Leaf Blower Ban on the Warrant for Fall Town Meeting
Brookline's Board of Selectmen considered a warrant article that would limit use of leaf blowers during last night's Board of Selectmen meeting.
For the special Fall Town Meeting, Warrant Article 9 proposes to limit leaf blower use to a certain date range, from March 15 to May 15 for spring clean-up and from Sept 15 to Nov 15 for the fall. Because of the scale of town operations, the Town would be exempt from this ban, leaving it only to residents and contractors working at homes. The Board did not take a vote on the article last night.
The proponent, Andrew Fischer, says he proposed it because "I don’t think the noise bylaw has made any appreciable difference in the leaf blower problem."
The noise produced by these machines is the big problem, although he notes that it would also be a "baby step" toward a greener Brookline, by reducing the carbon emissions and particulate stirred up by the lawn equipment. He also noted that the sound levels may be an OSHA violation.
Carol Caro, a Town Meeting Member for Precinct 8, observed that in her neighborhood, all of the homes have gardeners which use leaf blowers 12 months of the year. When she's spoken to the gardeners, none of them had heard about the noise bylaw passed in 2008. She added that a police representative said he had only sent letters to 35 lawn care companies he was knew.
“The information on the law that we passed has never been promligated,” Caro added.
Caro is in support of the article.
Fischer mentioned that he had asked his gardener not to use a leaf blower on his yard and to charge him if it added to the workload, then added that his bill has not increased. He also described a contest where leaf blowers were pitted against more traditional forms of lawn clean-up, and judges found that a grandmother with a rake did a faster and more efficient job than the leaf blowers.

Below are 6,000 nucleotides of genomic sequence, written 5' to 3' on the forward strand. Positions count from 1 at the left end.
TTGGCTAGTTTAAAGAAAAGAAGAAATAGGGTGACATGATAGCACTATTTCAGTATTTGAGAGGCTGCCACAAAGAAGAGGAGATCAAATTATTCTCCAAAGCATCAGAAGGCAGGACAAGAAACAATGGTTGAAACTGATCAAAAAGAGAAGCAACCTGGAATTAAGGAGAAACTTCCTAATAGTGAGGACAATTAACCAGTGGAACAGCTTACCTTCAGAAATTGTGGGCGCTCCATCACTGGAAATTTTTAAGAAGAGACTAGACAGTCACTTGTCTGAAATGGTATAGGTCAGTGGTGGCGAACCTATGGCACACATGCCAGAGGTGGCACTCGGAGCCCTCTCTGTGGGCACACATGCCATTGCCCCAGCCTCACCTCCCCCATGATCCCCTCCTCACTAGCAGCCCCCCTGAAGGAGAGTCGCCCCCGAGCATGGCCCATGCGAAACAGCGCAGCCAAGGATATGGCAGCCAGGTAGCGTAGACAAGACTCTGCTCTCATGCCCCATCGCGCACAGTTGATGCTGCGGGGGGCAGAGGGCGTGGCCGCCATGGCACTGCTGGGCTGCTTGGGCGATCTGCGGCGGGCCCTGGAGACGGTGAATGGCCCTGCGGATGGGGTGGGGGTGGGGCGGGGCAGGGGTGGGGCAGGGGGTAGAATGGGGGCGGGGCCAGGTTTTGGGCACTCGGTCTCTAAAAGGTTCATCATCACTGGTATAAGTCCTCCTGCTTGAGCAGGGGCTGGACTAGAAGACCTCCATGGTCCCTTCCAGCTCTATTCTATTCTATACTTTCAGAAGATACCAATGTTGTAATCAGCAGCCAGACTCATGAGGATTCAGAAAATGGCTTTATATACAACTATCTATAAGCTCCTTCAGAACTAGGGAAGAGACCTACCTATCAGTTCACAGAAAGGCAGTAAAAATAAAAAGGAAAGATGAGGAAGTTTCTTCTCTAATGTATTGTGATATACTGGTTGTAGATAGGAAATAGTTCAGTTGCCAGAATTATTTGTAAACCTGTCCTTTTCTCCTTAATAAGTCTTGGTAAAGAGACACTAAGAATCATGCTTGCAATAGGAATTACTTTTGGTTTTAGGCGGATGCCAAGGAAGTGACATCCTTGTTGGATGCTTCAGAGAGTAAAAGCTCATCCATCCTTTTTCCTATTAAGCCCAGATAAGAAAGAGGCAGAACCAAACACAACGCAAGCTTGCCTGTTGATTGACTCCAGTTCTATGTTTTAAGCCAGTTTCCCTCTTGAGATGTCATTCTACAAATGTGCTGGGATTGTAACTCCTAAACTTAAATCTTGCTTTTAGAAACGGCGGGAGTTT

Costs for the town would go up if forced to limit leaf blower use. Selectwoman Nancy Daly pointed out that a study by Erin Gallentine had found that it would be considerably more expensive for the Department of Public Works (DPW) to avoid leaf blower use.
"I'm not sure how I feel in terms of the argument. I think the exemption for the town makes sense, but we can’t say we’re setting an example for the town, and then exempt the town," commented Selectwoman Jesse Mermell.
Town Meeting Member Robert Basile feels that this exemption is, "One of the worst forms of discrimination I have heard of in 50 years working in the town of Brookline. Why shouldn’t commercial area owners and commercial operators not have the same rights as the DPW?"
Basile added that the months selected are also "unreasonable and senseless," observing that there are a few varieties of tree that drop their leaves well outside the dates outlined.
Mermell added that, "if I had a lawn, I’d make the same choice as you [Fischer] did, and not have a leafblower used on it. I don’t think we need to regulate it.”
The Advisory Committee voted down this article with one abstention.
“When people don’t have options,” Fred Lebow, Advisory Committee member, warned, “it discourages people from doing the right things.”
The Board did not take a vote on this article at the meeting, and will vote on it at a later meeting.